Supersonic commercial flight is not new in concept or production. It took hold in the 1960s, culminating in the first Concorde test flight in 1967. Demonstrations followed at the Paris Air Show in 1971 before commercial Concorde flights began in 1976. Due to an aging fleet, lack of cost-effectiveness, environmental concerns, and other issues, the last Concorde flew in the 2003.
But the dream of affordable supersonic commercial flight never ended. And the combination of additive manufacturing and other technologies have sparked new interest in quick, safe, and affordable intercontinental travel.
Changing the aircraft manufacturing industry
Fast forward to the Paris Air Show in 2017 when two powerhouse companies announced a joint venture to utilize additive manufacturing to create an economically viable supersonic aircraft. You’re likely familiar with additive manufacturing as a fast, cost-effective method of producing parts via a 3-D printer. In the case of supersonic flight, 3-D printers use lightweight materials, such as thermoplastics, to create finished pieces that meet demanding aerospace standards and requirements.
These parts are produced quickly and efficiently, often combining what, traditionally, would have been multiple separate components into one part. The average Boeing 737, one of the most common commercial aircraft, is comprised of approximately 367,000 individual parts; additive manufacturing would reduce this number. Not only does this capability increase the speed with which manufacturers can make parts, but it also increases the safety of the final assembly as there are fewer joints, welds, rivets, and other stress points.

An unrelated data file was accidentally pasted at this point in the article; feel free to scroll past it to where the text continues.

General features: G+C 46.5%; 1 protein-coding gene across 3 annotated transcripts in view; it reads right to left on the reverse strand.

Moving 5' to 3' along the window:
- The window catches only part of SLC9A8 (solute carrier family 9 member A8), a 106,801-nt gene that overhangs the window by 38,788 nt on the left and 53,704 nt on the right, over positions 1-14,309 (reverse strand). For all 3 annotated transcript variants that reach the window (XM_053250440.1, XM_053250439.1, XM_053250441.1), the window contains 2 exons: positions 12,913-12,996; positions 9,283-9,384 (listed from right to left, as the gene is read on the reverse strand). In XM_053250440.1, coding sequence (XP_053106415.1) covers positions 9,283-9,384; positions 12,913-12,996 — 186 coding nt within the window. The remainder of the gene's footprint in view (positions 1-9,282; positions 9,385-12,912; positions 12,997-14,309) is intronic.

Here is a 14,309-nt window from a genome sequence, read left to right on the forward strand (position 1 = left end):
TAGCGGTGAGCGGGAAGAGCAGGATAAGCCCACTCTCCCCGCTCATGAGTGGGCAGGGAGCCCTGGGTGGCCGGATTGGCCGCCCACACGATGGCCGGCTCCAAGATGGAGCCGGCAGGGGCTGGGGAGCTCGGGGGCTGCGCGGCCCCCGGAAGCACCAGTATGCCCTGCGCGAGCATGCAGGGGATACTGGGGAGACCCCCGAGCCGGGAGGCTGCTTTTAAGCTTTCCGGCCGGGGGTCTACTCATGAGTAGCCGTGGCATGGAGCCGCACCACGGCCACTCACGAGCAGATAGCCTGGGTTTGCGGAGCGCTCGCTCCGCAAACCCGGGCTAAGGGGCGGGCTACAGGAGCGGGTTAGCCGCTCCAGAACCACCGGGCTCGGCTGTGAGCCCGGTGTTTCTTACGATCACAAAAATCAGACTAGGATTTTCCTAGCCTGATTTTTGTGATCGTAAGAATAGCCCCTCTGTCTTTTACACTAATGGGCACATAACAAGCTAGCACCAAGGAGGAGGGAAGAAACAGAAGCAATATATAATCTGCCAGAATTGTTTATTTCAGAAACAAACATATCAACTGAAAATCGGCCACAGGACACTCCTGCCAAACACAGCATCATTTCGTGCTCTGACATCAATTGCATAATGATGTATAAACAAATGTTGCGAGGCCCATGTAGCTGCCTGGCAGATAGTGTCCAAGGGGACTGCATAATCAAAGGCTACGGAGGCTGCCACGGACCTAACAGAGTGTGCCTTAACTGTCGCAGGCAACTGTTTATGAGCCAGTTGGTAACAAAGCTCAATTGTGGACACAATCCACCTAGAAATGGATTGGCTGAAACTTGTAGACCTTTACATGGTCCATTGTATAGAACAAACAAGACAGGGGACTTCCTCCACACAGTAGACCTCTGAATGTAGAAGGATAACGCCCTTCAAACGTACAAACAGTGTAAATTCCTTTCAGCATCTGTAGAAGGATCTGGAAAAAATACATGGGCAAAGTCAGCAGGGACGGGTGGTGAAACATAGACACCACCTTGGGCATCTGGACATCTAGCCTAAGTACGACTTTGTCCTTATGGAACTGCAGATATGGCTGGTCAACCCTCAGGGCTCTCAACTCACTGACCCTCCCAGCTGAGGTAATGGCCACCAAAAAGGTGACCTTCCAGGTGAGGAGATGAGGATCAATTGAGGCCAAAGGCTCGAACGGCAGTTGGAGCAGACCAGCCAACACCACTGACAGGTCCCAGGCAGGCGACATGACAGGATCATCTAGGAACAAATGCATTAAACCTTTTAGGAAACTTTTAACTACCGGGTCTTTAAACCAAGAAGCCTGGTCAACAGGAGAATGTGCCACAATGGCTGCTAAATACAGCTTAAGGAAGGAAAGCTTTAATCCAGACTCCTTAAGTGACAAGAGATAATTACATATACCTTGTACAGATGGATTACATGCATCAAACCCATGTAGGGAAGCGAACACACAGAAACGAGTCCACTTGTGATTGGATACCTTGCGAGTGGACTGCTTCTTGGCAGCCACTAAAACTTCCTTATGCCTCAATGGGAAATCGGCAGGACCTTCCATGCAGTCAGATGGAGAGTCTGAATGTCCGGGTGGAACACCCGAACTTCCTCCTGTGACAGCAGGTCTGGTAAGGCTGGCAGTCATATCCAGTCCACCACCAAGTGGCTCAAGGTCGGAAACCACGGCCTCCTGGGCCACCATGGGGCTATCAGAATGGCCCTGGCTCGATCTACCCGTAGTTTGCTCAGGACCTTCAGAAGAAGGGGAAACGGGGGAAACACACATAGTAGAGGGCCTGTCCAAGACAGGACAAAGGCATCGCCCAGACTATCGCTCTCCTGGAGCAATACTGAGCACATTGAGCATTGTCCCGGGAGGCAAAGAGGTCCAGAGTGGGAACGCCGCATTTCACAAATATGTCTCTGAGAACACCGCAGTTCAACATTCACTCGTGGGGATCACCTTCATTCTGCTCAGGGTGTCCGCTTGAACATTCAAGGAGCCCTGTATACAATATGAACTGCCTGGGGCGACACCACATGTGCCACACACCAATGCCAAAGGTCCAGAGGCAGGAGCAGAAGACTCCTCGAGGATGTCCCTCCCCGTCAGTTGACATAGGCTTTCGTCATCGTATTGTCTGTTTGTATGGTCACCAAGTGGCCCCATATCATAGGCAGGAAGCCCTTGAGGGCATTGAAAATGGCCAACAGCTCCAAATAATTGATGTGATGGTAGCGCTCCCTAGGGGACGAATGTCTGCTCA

Evolving design and disruption
Advances in aerodynamics and engineering provide the second component enabling a return to supersonic flight. Design improvements include sharper wings placed at different angles to reduce friction and offer an overall sleeker profile. Engineering improvements include turbofan engines and greater fuel efficiency.
While the combination of additive manufacturing and supersonic speed may seem disruptive, much of the technology used to create the new breed of commercial flight already exists. Many companies currently use additive manufacturing to create prototypes for further refinement and production. The true disruption comes in combining these applications into one commercial airliner that promises speed, safety, and affordability. Such an aircraft could replace entire fleets and redesign manufacturing operations.
So, when will you be able to fly from New York to London in under four hours? That depends. One startup company, Boom, plans to have its first model up and running by 2018, with widespread use expected to follow within a few years.